Asia will also certainly have a significant presence at the festival. In addition to Kawase, Japanese regular Hirokazu Kore-eda (last in Cannes with “After the Storm” in 2016) will likely be invited to screen “Shoplifting,” while Korean auteur Lee Chang-dong (“Poetry”) has completed the Haruki Murakami adaptation “Burning” and is waiting for Frémaux’s call. Representing China, some are tracking Jia Zhangke’s “Ash Is Purest White,” although it wasn’t scheduled to wrap until this summer. Koji Fukada (“Harmonium”) has apparently finished “The Man from the Sea,” a film shot and set in Indonesia about the aftermath of the tsunami.
French distributor MK2 recently acquired Japanese animator Mamoru Hosoda’s animated “Mirai,” which could be a clue that it’s in the running as well (GKids will release in the U.S.), and don’t be surprised to see either Frémaux or Edouard Waintrop (head of Directors’ Fortnight) carve a spot for French cutout-animation legend Michel Ocelot’s latest, “Dilili in Paris.”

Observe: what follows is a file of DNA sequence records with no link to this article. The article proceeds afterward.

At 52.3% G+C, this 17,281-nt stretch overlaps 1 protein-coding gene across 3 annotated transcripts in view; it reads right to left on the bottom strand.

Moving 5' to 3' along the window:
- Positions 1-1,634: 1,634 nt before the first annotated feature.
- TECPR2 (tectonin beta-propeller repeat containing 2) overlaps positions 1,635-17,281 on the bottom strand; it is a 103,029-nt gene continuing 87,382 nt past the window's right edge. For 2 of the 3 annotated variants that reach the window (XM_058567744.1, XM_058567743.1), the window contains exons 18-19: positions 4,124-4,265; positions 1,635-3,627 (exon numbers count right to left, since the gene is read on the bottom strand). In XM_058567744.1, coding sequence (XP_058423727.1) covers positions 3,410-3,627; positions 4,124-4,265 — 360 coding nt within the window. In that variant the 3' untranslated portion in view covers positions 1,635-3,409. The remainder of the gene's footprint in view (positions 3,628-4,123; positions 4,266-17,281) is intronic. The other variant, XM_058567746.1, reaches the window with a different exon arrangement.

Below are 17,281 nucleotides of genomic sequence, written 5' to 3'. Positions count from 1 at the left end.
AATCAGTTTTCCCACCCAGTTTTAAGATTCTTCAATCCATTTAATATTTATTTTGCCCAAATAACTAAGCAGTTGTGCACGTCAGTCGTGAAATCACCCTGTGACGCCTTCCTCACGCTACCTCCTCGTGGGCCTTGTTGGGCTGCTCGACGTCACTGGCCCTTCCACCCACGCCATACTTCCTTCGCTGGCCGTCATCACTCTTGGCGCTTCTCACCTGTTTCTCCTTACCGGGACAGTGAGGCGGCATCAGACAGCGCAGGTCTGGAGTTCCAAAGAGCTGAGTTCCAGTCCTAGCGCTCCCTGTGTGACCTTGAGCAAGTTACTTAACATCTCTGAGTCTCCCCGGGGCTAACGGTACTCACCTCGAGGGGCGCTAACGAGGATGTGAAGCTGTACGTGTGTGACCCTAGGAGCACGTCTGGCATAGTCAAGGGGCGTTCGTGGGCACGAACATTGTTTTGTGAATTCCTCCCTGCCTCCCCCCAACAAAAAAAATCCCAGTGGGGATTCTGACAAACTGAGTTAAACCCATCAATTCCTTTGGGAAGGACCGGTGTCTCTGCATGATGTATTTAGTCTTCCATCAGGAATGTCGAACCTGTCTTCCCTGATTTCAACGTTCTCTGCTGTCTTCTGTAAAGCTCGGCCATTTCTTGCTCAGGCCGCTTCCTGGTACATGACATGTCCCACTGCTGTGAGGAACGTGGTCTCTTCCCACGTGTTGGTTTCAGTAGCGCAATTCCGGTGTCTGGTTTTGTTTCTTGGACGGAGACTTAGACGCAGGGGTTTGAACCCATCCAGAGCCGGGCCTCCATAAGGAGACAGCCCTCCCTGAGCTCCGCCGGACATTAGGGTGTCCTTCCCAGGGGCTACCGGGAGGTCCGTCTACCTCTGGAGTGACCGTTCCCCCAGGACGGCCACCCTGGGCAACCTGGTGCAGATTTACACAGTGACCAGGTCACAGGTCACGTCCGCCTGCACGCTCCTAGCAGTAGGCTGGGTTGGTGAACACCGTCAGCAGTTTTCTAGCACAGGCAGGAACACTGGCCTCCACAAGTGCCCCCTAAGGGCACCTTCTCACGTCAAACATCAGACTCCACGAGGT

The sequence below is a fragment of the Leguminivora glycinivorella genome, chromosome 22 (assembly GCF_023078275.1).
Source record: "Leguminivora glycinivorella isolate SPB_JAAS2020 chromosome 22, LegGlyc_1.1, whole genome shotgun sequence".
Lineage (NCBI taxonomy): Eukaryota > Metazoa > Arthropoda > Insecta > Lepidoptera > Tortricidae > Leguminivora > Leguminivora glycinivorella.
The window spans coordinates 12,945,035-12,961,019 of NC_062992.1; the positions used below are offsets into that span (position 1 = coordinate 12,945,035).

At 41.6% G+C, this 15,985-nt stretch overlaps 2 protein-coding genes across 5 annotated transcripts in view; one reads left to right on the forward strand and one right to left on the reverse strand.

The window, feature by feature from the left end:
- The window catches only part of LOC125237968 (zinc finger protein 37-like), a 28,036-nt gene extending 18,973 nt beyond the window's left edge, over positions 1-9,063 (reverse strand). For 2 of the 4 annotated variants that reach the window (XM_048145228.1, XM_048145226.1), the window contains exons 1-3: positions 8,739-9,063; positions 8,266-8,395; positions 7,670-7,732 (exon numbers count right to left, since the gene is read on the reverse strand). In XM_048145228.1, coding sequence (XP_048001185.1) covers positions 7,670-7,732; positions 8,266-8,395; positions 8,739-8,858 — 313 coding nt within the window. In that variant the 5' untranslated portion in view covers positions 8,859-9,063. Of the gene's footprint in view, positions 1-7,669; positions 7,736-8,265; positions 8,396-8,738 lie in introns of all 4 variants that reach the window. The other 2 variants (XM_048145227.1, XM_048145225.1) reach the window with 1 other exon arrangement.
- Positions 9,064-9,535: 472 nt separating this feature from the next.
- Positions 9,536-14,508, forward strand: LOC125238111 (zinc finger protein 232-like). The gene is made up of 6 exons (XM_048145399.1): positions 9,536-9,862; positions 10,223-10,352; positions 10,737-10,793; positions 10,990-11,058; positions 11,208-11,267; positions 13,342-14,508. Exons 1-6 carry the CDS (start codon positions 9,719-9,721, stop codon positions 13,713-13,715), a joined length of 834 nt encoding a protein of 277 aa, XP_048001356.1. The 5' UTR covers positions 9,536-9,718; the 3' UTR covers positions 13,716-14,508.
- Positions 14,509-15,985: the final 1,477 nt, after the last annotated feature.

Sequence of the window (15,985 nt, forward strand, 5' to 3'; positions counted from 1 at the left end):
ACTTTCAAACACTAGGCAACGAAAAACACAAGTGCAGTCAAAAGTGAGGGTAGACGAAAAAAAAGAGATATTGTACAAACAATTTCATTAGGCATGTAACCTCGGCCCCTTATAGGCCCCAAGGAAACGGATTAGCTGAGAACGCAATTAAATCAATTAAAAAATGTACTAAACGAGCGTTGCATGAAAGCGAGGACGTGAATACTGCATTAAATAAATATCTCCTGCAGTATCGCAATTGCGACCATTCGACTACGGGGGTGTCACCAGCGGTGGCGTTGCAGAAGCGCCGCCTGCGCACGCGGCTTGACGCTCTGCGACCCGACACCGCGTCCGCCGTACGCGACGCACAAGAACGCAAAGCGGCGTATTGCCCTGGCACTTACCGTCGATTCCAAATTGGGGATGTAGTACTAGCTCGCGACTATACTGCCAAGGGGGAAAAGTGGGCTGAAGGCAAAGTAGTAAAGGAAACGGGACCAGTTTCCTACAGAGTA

A LA CARTE
In addition to Audiard and Denis, this year finds several directors working in foreign languages. Terrence Malick’s German-language “Radegund” concerns a conscientious objector who risks his life by refusing to fight for the Nazis in World War II, while Iranian Oscar-winner Asghar Farhadi (“The Salesman”) tries his hand at Spanish in “Everybody Knows,” produced by Pedro Almódovar and starring Penélope Cruz and Javier Bardem.